Synonyms of 'poetry: Poetry and prosody terms'
accentual metreaccentual-syllabic metre or stress-syllabic metreAdonicAlcaicAlexandrinea line of verse having six iambic feet, usually with a caesura after the third foot alliterationamoebaean or amoebeanamphibracha metrical foot consisting of a long syllable between two short syllables amphimacera metrical foot consisting, in Greek and Latin verse, of one short syllable between two long ones, or, in English verse, of one unaccented syllable between two accented ones (Ex.: | hésĭtáte |) anacrusisanapaest or anapesta metrical foot of three syllables, the first two short, the last long anapaestic or anapesticantistrophe(in classical prosody) the second of two metrical systems used alternately within a poem arsis(in classical prosody) the long syllable or part on which the ictus falls in a metrical foot assonancebacchiusa metrical foot of one short syllable followed by two long ones ballad stanzaa four-line stanza, often used in ballads, in which the second and fourth lines rhyme and have three stresses each and the first and third lines are unrhymed and have four stresses each blank verseunrhymed verse, esp in iambic pentameters boba very short line of verse at the end of a stanza or preceding a rhyming quatrain (the wheel) at the end of a stanza cadence or cadencya rhythm or rhythmic construction in verse or prose; measure caesura or cesura(in modern prosody) a pause, esp for sense, usually near the middle of a verse line cantocatalecticchoriamb or choriambusa metrical foot used in classical verse consisting of four syllables, two short ones between two long ones closed coupletcommon measurethe usual stanza form of a ballad, consisting of four iambic lines rhyming a b c b or a b a b common metrea stanza form, used esp for hymns, consisting of four lines, two of eight syllables alternating with two of six consonance or consonancysimilarity between consonants, but not between vowels, as between the s and t sounds in sweet silent thought couplettwo successive lines of verse, usually rhymed and of the same metre cretic or amphimacera metrical foot consisting of three syllables, the first long, the second short, and the third long dactyla metrical foot of three syllables, one long followed by two short dactylicof, relating to, or having a dactyl diaeresis or dieresisa pause in a line of verse occurring when the end of a foot coincides with the end of a word dipodydisticha unit of two verse lines, usually a couplet elisionend-stoppedenjambementenvoy or envoia brief dedicatory or explanatory stanza concluding certain forms of poetry, notably ballades epodethe part of a lyric ode that follows the strophe and the antistrophe eye rhymea rhyme involving words that are similar in spelling but not in sound, such as stone and none feminine endingfeminine rhymea rhyme between words in which one, two, or more unstressed syllables follow a stressed one, as in elation, nation or merrily, verily foota group of two or more syllables in which one syllable has the major stress, forming the basic unit of poetic rhythm free verse or vers librehalf-rhymea rhyme in which the vowel sounds are not identical, such as years and yours hemistichheptameterheptasticha poem, strophe, or stanza that consists of seven lines heroic coupleta verse form consisting of two rhyming lines in iambic pentameter hexameter(in Greek and Latin epic poetry) a verse line of six metrical feet, of which the first four are usually dactyls or spondees, the fifth almost always a dactyl, and the sixth a spondee or trochee hypermeteriamb or iambusa metrical foot consisting of two syllables, a short one followed by a long one iambica metrical foot, line, or stanza of verse consisting of iambs ictusinternal rhymerhyme that occurs between words within a verse line ionicjabberwockyleonine rhymelong metremacaronicmasculine endingmasculine rhymea rhyme between stressed monosyllables or between the final stressed syllables of polysyllabic words metrethe rhythmic arrangement of syllables in verse, usually according to the number and kind of feet in a line octameteroctave or octetonomatopoeiaottava rimaa stanza form consisting of eight iambic pentameter lines, rhyming a b a b a b c c paeona metrical foot of four syllables, with one long one and three short ones in any order paeonicpararhymea part-rhyme in which the consonants are the same but the vowels are different pentameter(in classical prosody) a verse line consisting of two dactyls, one stressed syllable, two dactyls, and a final stressed syllable pentasticha poem, stanza, or strophe that consists of five lines perfect rhyme or full rhymerhyme between words in which the stressed vowels and any succeeding consonants are identical although the consonants preceding the stressed vowels may be different, as between part/hart or believe/conceive Pindaricpyhrricquantitative metrequatraina stanza or poem of four lines, esp one having alternate rhymes quintain or quintet refrainrhymea verse or piece of poetry having corresponding sounds at the ends of the lines rhyme royala stanzaic form introduced into English verse by Chaucer, consisting of seven lines of iambic pentameter rhyming a b a b b c c rhyme schemethe pattern or arrangement of rhymes within a poem or verse rhythmany specific such arrangement; metre rime richerhyme between words or syllables that are identical in sound, as in command/demand, pair/pear Sapphica verse, line, or stanza written in the Sapphic form scansionseptetsestetany six-line stanza sestina or sextainan elaborate verse form of Italian origin, normally unrhymed, consisting of six stanzas of six lines each and a concluding tercet. The six final words of the lines in the first stanza are repeated in a different order in each of the remaining five stanzas and also in the concluding tercet short metrea stanza form, used esp for hymns, consisting of four lines, the third of which has eight syllables, while the rest have six Spenserian stanzathe stanza form used by the poet Spenser in his poem The Faerie Queene, consisting of eight lines in iambic pentameter and a concluding Alexandrine, rhyming a b a b b c b c c spondeea metrical foot consisting of two long syllables spondaicsprung rhythma type of poetic rhythm characterized by metrical feet of irregular composition, each having one strongly stressed syllable, often the first, and an indefinite number of unstressed syllables stanzastichicstrophe(in classical verse) the first division of the threefold structure of a Pindaric ode syllabic metreterceta group of three lines of verse that rhyme together or are connected by rhyme with adjacent groups of three lines terza rimaa verse form of Italian origin consisting of a series of tercets in which the middle line of one tercet rhymes with the first and third lines of the next tetrabrach(in classical prosody) a word or metrical foot composed of four short syllables tetrameter(in classical prosody) a line of verse composed of four dipodies tetrapodytetrasticha poem, stanza, or strophe that consists of four lines triplettrochaicof, relating to, or consisting of trochees trocheea metrical foot of two syllables, the first long and the second short unstoppedverse paragraphwheela set of short rhyming lines, usually four or five in number, forming the concluding part of a stanza ▷ See poetry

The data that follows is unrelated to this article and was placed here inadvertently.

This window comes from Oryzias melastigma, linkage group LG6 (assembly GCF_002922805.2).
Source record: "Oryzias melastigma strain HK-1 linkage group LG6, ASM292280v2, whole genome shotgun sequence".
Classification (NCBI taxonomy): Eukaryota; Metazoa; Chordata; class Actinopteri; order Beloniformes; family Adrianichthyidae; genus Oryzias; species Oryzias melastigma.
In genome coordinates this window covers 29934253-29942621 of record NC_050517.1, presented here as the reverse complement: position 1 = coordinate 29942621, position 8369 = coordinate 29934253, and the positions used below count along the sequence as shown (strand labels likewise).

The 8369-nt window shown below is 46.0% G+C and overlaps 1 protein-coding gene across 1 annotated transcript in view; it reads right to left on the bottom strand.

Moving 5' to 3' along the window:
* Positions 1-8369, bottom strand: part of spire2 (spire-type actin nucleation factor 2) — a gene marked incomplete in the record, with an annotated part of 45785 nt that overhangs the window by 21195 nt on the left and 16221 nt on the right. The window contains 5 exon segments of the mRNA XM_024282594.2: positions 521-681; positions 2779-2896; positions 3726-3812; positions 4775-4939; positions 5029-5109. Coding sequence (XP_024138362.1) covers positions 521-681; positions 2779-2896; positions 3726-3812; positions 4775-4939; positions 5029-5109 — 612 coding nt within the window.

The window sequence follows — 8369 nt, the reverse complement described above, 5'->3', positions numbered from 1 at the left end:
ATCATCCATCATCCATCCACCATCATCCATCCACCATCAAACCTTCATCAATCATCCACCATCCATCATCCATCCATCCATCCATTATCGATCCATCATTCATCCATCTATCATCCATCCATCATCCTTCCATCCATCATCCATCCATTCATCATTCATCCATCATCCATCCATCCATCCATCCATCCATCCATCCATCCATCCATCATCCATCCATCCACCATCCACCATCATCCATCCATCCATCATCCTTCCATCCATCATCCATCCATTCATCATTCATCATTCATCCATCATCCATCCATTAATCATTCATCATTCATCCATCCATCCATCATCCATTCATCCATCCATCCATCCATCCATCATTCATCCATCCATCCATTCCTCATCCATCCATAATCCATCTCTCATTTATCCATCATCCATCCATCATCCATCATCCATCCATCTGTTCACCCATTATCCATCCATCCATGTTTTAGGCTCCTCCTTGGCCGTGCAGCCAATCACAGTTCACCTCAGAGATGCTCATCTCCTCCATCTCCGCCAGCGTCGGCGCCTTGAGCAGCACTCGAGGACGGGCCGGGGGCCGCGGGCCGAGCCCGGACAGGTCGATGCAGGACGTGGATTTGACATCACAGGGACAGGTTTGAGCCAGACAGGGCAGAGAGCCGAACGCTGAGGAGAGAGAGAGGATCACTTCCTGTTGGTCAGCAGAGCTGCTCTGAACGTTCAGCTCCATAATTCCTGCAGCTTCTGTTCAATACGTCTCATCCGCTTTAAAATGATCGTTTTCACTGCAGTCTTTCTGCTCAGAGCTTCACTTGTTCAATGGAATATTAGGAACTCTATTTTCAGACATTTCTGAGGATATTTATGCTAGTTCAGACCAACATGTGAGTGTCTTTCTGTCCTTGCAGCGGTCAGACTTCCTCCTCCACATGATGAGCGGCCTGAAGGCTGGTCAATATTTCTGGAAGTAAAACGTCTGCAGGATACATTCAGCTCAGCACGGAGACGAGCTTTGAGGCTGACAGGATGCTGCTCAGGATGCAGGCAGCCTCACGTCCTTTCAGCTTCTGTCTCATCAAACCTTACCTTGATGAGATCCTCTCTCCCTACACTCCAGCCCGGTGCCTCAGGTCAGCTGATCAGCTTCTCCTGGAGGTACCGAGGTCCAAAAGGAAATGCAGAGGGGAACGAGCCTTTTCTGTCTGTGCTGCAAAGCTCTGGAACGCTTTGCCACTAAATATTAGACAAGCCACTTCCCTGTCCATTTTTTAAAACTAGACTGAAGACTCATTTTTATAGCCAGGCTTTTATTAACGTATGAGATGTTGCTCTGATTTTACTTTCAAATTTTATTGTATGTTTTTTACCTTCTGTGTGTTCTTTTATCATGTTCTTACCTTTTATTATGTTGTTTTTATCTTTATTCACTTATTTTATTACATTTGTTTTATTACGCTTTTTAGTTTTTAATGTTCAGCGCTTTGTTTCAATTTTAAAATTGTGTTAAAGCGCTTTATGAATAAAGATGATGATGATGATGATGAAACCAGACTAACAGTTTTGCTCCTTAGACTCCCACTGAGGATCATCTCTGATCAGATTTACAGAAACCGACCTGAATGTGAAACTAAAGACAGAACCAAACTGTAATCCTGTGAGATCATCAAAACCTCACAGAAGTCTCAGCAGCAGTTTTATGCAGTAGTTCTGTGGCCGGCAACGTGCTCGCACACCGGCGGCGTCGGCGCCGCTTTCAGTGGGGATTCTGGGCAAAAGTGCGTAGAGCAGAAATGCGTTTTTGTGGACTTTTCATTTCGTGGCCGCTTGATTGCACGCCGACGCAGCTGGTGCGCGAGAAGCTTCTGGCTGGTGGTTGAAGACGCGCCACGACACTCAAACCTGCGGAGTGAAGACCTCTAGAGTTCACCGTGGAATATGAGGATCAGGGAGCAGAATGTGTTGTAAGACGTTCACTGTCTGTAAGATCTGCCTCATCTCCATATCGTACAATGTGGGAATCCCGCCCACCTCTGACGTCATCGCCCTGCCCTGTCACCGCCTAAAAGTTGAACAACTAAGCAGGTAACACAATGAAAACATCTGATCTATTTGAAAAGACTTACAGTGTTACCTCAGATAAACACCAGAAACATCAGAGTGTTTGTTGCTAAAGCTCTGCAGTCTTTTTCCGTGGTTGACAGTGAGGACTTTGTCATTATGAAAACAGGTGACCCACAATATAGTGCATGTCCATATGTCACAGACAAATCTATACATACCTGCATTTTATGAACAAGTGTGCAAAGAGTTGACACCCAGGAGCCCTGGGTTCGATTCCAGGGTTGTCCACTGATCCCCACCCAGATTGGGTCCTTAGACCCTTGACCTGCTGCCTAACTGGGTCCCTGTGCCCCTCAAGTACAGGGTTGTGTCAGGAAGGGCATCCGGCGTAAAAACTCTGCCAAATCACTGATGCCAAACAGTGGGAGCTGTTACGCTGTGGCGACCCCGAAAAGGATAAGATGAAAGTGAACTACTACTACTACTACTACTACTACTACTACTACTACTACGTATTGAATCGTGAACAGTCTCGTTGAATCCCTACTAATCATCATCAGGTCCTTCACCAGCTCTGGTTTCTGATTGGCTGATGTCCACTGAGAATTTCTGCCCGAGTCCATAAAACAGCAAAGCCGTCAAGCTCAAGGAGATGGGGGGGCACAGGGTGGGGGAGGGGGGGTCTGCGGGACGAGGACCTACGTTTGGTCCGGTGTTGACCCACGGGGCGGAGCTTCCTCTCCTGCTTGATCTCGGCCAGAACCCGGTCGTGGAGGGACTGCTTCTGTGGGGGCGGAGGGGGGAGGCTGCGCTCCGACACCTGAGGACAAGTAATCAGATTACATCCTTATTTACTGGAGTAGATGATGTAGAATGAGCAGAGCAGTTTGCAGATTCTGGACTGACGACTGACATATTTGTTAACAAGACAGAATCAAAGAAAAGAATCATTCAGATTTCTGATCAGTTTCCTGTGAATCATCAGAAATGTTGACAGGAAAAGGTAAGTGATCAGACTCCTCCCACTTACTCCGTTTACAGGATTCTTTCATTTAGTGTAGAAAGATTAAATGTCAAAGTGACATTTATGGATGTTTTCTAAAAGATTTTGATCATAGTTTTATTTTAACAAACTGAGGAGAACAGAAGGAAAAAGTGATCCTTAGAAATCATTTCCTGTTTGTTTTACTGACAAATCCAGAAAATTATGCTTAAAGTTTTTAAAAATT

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Word List of poetry: Poetry and prosody terms from the Collins English Word Lists